Chris Pappan's (Osage/Kaw/Cheyenne River Lakota) artist statement says, "I intentionally distort portraits because people have a distorted idea of Native people." His style is his own, purposely not copying traditional ledger drawing styles in order to bring the work up to date and keep it fresh. Break from Tradition, 21st-Century Ledger Drawing No. 58, 2012.

Dwayne Wilcox (Oglala Lakota) includes contemporary objects, such as the cellphones in this image, according to the wall text, "to show how new technology is present in Native life and culture. The title is a play on the word for the number one, wánci (pronounced ONE-gee)." His flattened style is closer to traditional ledger book drawings, but his personal sense of humor transforms the work. 4G Better than One-G, 2012.

Seeing these reminded me of a book I own. At a 2014 memorial gathering for Yee Jan Bao, a colleague, his nephew told us to choose a book from Yee Jan's collection to take home with us. John Zurier and I both were intrigued with the same book, which he graciously let me have, "I think you want it more. You should have it." It was The Ledgerbook of Thomas Blue Eagle. My first impression was that it was an authentic copy of an Indian work, but on further examination, I realized it was a contemporary children's book. It has all of the characteristics of a historical document with its rounded corners, yellowed paper, and flat-style drawings, but it was published originally in 1994, reprinted in 2007. The artist does not, as far as I can tell, have an Indian background. I was disappointed. But after our trip I went back to it. It is based on true events, and the artist worked from historical documents and drawings from the original time period, and consulted with a Lakota advisor. Although this one is fictional, the history is real and tells an important story. It may be the only accessible example and teaching method we have. As I think about this, I'm not so disappointed.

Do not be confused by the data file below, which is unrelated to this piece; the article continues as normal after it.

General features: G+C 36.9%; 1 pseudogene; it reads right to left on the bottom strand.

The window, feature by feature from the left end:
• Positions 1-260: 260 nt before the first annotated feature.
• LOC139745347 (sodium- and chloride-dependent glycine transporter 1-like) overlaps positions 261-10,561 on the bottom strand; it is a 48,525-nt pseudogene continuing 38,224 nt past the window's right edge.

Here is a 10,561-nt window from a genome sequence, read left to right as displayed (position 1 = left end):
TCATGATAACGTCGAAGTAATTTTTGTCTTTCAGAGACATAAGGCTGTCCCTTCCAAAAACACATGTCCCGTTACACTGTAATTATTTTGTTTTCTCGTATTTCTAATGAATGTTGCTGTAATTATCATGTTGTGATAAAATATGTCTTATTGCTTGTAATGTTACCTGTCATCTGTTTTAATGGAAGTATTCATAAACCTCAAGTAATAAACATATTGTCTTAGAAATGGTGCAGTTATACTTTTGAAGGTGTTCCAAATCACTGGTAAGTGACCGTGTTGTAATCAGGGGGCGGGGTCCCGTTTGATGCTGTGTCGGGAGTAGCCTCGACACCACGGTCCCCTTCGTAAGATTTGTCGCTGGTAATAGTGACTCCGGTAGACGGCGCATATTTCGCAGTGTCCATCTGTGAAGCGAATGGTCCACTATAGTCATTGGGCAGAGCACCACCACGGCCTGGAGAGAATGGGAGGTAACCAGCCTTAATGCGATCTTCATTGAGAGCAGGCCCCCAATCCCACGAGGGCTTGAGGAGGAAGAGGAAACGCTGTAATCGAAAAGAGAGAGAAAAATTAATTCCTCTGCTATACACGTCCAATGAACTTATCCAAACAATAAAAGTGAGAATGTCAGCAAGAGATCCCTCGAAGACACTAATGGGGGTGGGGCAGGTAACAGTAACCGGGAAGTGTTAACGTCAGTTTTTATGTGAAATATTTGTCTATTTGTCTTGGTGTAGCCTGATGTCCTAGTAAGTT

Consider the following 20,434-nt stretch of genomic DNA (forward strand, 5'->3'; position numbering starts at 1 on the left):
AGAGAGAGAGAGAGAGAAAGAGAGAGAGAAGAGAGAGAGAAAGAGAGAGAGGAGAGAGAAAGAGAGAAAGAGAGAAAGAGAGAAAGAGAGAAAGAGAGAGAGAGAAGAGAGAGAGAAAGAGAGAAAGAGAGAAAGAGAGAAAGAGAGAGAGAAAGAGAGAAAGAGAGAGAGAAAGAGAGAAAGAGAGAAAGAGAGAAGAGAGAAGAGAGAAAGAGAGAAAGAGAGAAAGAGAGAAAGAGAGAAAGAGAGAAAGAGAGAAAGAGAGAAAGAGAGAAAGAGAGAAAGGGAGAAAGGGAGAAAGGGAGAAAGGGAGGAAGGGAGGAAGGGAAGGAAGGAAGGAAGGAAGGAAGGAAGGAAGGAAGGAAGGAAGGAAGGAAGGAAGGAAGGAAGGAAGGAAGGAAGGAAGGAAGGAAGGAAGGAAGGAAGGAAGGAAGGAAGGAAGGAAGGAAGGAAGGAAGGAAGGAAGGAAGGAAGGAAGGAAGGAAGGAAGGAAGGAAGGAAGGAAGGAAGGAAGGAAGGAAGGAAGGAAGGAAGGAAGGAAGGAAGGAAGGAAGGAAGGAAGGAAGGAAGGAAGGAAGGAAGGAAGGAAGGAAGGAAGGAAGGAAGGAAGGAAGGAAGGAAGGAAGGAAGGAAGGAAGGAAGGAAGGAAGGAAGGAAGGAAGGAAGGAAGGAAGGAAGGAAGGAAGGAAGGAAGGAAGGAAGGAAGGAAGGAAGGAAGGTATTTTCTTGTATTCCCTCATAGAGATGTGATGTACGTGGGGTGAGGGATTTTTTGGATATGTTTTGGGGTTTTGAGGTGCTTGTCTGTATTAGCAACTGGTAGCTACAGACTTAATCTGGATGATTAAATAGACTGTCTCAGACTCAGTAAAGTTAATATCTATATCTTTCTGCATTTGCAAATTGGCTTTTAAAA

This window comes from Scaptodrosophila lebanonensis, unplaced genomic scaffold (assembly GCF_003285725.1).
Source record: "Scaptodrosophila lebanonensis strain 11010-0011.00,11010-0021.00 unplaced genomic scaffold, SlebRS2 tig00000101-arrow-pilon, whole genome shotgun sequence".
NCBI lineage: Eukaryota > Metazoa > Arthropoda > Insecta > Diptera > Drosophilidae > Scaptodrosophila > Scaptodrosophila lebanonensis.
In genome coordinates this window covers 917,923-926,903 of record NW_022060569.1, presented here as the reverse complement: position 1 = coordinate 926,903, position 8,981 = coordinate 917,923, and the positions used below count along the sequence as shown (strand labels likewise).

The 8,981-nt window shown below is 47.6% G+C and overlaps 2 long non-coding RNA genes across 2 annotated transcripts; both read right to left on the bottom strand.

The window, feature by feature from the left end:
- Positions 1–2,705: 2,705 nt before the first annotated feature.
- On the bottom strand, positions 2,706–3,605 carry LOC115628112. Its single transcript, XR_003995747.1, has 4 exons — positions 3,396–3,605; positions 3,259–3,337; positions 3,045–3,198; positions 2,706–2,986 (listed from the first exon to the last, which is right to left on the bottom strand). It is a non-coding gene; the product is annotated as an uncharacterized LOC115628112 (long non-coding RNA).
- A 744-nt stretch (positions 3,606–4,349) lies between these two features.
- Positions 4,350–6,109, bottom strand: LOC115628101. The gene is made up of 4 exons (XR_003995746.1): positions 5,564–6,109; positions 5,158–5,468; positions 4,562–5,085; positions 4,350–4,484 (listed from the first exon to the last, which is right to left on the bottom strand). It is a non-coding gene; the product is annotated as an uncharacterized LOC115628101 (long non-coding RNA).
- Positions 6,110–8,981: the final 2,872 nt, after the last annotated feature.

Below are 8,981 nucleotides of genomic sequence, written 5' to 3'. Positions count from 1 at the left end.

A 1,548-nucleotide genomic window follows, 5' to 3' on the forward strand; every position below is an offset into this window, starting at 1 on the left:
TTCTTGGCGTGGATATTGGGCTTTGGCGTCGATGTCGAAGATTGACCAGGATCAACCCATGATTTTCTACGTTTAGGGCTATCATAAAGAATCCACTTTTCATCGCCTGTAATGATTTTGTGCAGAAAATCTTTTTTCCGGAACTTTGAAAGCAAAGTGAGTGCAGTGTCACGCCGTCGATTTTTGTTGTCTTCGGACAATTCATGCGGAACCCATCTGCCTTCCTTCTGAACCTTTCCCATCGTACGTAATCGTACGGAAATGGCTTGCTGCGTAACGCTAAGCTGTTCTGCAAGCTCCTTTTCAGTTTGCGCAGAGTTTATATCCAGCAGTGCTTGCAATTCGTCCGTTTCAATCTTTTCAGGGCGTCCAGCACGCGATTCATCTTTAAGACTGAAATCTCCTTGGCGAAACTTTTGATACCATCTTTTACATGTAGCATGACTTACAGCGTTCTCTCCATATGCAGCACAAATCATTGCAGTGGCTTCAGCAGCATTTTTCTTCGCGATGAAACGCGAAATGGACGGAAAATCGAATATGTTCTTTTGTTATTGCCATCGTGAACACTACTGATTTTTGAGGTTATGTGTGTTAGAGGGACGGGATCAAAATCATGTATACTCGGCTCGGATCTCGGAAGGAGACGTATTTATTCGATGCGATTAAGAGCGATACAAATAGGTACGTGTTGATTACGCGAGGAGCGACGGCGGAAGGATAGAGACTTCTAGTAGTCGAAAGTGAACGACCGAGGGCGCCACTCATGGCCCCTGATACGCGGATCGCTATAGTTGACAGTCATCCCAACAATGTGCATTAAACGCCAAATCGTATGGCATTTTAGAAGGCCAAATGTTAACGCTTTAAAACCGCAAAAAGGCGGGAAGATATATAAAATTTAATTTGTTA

Part of the premise of Teju Cole's book Open City is that perceptions of ourselves and of others can change as we get more or different information. We can enjoy the journey through New York City with him, but reflect and re-weigh our thoughts and feelings as we go. There is a value in being open.

More information on Plains Ledger Art here.

Sunday, April 10, 2016

HOUSEWORK installed at Albany Library, CA

Last Sunday at the Albany Library, I installed my houses and their books and objects, and the house-shaped books and books related to home that I've made over the years. I went right at opening: 1pm, because I knew it would take time to arrange. I had everything prepared, but still it took two hours to set up. The glass shelves are quite heavy and needed to be adjusted, and I had to be mindful of the lights, which are only at the top, and how they hit all the objects below. And I had to answer questions periodically by pointing the people in the direction of the reference librarian, who would tell them where a film was being held. One of the library aides told me, once we'd locked the case, that I should have stood my statement up. In fact, I would rather people looked at the work than read the statement, so its placement, at the bottom, is intentional.

 Six houses and the quilt on the left.

On the right (top to bottom—links to available web pages):
1. My House I Sweep Out; Noises in the House (rattles)
2. Tea print ("I have insomnia"); unfinished house; Rock Dove,